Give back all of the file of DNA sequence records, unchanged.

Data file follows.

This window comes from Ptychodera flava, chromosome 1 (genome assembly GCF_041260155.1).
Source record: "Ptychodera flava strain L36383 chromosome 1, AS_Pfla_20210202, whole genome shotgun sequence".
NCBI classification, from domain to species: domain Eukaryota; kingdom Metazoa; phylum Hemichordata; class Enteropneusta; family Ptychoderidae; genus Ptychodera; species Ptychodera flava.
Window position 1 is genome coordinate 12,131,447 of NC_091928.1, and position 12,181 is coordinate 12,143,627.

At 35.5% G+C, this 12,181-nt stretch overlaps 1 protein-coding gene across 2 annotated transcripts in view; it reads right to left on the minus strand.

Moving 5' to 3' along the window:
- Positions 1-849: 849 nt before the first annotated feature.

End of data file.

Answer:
This window comes from Ptychodera flava, chromosome 1 (genome assembly GCF_041260155.1).
Source record: "Ptychodera flava strain L36383 chromosome 1, AS_Pfla_20210202, whole genome shotgun sequence".
NCBI classification, from domain to species: domain Eukaryota; kingdom Metazoa; phylum Hemichordata; class Enteropneusta; family Ptychoderidae; genus Ptychodera; species Ptychodera flava.
Window position 1 is genome coordinate 12,131,447 of NC_091928.1, and position 12,181 is coordinate 12,143,627.

At 35.5% G+C, this 12,181-nt stretch overlaps 1 protein-coding gene across 2 annotated transcripts in view; it reads right to left on the minus strand.

Moving 5' to 3' along the window:
- Positions 1-849: 849 nt before the first annotated feature.